Published: Thu, November 29, 2018
Business | By Eloise Houston

Ahead of G20, Trump Open to Deal with China

Ahead of G20, Trump Open to Deal with China

U.S. President Donald Trump will meet his Turkish counterpart Recep Tayyip Erdoğan during the G20 summit in Argentina, Trump's top security aide said November 27.

If the two sides fail to reach a deal, Trump said he will also impose tariffs of either 10 percent or 25 percent on the remaining $267 billion in annual US trade with China.

Briefing reporters ahead of the G20 summit, U.S. national security advisor John Bolton said that Trump will also have meetings with President Mauricio Macri of Argentina, President Moon Jae-In of South Korea, and President Recep Tayyip Erdogan of Turkey.

President Donald Trump seems willing to put 10 percent tariffs on all phones and notebook computers imported from China. "They did whatever they wanted, and people let them do that".

Hugo Erken, senior economist at the bank, said: "An ongoing trade war between the world's two largest economies has much broader ramifications that transcend their own borders ... in a globalised economy, there are no real winners from such policies".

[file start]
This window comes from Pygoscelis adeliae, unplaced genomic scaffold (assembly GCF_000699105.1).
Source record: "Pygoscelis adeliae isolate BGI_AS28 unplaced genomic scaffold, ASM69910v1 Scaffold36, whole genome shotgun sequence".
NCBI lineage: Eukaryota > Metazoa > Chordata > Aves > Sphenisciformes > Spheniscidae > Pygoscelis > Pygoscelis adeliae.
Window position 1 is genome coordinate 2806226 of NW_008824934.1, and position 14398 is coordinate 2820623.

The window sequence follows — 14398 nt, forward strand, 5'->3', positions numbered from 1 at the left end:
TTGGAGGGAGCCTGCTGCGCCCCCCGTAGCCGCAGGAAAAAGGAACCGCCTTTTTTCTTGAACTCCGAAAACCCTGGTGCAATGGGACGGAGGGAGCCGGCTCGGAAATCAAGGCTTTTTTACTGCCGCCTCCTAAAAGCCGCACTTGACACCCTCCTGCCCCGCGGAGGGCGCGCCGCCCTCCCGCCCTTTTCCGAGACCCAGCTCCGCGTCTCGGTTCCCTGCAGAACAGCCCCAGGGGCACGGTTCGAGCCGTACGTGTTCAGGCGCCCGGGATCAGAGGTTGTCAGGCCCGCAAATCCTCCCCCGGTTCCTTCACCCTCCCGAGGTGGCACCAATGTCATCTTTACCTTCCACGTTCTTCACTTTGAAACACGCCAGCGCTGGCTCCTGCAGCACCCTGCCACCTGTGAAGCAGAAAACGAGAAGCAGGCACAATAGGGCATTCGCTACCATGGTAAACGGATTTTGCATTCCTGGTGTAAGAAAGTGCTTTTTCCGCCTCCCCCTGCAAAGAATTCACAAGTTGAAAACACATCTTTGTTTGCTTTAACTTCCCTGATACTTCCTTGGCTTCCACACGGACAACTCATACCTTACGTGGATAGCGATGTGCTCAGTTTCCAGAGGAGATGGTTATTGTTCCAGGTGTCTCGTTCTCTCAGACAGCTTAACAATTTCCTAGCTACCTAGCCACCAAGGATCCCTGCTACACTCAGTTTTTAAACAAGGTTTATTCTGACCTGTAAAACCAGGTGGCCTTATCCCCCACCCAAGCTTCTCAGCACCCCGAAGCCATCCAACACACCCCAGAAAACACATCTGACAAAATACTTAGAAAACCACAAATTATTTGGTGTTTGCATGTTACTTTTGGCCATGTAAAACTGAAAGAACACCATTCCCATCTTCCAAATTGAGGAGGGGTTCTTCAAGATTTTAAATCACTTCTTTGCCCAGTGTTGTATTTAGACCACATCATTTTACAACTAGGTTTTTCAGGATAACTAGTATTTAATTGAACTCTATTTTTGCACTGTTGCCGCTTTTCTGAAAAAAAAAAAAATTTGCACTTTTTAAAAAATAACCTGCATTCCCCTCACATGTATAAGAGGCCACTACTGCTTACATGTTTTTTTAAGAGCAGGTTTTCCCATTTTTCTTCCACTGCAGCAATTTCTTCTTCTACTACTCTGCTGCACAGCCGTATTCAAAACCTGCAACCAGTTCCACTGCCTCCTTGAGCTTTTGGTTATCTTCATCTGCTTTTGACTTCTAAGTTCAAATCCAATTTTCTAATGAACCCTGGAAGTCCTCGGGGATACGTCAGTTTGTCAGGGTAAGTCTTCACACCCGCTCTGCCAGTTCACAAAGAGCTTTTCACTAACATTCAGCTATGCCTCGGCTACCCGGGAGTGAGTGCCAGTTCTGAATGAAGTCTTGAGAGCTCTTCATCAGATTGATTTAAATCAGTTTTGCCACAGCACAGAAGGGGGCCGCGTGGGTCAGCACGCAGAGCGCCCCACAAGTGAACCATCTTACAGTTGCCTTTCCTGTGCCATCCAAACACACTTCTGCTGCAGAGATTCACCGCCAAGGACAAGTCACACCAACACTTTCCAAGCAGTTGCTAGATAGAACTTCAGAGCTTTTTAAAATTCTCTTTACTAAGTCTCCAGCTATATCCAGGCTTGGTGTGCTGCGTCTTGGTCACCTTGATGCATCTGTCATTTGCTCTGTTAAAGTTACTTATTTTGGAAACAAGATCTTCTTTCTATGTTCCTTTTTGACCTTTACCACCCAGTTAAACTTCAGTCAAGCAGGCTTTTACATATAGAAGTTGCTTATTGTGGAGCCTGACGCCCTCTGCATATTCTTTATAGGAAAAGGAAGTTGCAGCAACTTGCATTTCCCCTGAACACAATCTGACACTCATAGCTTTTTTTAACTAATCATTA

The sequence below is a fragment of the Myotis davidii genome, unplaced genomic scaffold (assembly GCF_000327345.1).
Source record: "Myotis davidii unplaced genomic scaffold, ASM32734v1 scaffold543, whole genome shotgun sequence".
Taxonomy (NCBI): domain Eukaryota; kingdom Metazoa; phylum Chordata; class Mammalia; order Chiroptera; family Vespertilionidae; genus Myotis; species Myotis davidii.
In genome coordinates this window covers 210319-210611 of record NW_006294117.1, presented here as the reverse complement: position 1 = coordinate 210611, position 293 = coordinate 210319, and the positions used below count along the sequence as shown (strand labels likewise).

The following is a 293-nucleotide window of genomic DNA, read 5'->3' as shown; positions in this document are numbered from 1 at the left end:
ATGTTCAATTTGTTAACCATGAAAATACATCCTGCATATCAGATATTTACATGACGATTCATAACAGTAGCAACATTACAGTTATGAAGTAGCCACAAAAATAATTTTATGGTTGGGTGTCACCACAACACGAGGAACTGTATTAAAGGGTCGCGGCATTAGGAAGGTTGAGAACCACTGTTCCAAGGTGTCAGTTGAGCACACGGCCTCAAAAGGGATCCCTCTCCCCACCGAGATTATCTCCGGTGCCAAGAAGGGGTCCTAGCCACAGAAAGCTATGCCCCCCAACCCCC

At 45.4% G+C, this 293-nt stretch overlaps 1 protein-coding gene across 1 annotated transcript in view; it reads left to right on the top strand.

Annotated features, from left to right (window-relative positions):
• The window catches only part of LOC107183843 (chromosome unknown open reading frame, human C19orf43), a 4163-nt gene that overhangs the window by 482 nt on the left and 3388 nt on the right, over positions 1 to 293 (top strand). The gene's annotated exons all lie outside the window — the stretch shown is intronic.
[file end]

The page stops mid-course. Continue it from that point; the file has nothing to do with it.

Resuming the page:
Kudlow characterizes progress with China on trade as moving "very slowly". If no deal is reached during that meeting, he intends to impose tariffs of 10% to 20% on all remaining imported goods from China. Economists from Beijing's Renmin University predicted that the country's growth will hit 6.6 percent this year and slow to 6.3 percent in 2019. "But we're going to make a deal with China that's going to be representative of the United States the way it used to be".

Trump's goal at the G-20, Kudlow said, was to promote fair economic competition and free, fair, and reciprocal trade. "Although the current economic situation in the United States is good, people can not rule out the possibility of another - I don't want to use the word "crisis" - a similar situation to what happened 10 years ago", he said.

Trump is also to meet separately with Russia´s Vladimir Putin and the leaders of Argentina, Germany, India, Japan, South Korea and Turkey, White House officials said. Kudlow, though, tried to walk that position back, saying the president believed "there's a good possibility that a deal can be made". "Once the chain is broken, the United States would be affected too". He declined to say what other US officials will join Trump in the session.

"Maybe I won't have the meeting".

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